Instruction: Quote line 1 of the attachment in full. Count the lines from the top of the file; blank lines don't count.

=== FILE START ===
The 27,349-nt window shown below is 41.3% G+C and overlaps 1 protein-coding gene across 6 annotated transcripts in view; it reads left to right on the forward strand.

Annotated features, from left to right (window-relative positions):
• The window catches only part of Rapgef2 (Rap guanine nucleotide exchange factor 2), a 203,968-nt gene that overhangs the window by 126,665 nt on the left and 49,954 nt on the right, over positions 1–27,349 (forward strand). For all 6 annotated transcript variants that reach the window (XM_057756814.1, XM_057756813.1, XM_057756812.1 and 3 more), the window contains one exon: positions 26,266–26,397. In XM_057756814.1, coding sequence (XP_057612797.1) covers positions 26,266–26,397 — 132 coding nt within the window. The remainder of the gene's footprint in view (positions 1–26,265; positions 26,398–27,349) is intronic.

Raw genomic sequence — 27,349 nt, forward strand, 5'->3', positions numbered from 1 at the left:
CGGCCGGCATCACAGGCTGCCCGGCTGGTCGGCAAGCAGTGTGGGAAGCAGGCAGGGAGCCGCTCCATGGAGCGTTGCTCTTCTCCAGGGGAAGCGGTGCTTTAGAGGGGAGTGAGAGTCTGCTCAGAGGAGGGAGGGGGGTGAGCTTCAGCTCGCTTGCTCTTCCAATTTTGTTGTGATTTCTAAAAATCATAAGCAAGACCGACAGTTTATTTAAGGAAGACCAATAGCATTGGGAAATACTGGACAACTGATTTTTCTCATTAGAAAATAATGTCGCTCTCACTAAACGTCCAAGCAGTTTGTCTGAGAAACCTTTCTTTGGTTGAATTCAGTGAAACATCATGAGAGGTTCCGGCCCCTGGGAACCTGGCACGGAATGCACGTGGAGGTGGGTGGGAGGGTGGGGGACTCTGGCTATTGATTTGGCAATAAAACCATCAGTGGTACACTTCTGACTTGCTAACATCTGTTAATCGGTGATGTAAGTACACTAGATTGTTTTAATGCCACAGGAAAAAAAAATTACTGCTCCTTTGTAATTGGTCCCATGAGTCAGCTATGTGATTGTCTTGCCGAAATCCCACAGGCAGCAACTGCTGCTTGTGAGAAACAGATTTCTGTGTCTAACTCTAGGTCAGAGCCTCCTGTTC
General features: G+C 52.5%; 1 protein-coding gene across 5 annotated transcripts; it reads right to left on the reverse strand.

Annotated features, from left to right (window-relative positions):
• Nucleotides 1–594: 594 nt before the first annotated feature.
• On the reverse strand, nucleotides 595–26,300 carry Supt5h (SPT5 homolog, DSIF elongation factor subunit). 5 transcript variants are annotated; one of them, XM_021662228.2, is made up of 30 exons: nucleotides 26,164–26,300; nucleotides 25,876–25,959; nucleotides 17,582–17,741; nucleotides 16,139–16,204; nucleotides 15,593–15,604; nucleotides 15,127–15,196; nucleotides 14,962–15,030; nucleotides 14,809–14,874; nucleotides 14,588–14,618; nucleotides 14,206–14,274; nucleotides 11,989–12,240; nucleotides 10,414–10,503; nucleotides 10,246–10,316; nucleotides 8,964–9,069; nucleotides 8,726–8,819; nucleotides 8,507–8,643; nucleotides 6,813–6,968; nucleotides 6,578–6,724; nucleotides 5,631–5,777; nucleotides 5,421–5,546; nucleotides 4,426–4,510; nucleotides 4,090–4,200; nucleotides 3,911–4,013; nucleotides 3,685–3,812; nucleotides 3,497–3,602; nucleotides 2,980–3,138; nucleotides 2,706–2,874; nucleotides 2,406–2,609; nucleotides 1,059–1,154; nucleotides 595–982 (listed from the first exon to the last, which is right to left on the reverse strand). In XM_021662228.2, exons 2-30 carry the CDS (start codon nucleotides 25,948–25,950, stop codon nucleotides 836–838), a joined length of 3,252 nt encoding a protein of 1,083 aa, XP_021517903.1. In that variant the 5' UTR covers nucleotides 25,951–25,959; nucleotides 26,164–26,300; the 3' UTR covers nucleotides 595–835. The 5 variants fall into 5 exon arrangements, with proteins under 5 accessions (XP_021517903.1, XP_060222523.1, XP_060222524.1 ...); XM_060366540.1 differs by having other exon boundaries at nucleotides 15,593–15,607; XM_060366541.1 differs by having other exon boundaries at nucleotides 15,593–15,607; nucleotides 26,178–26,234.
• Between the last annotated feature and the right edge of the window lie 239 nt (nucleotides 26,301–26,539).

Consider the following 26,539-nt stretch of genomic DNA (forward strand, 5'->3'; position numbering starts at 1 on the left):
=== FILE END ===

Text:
The 27,349-nt window shown below is 41.3% G+C and overlaps 1 protein-coding gene across 6 annotated transcripts in view; it reads left to right on the forward strand.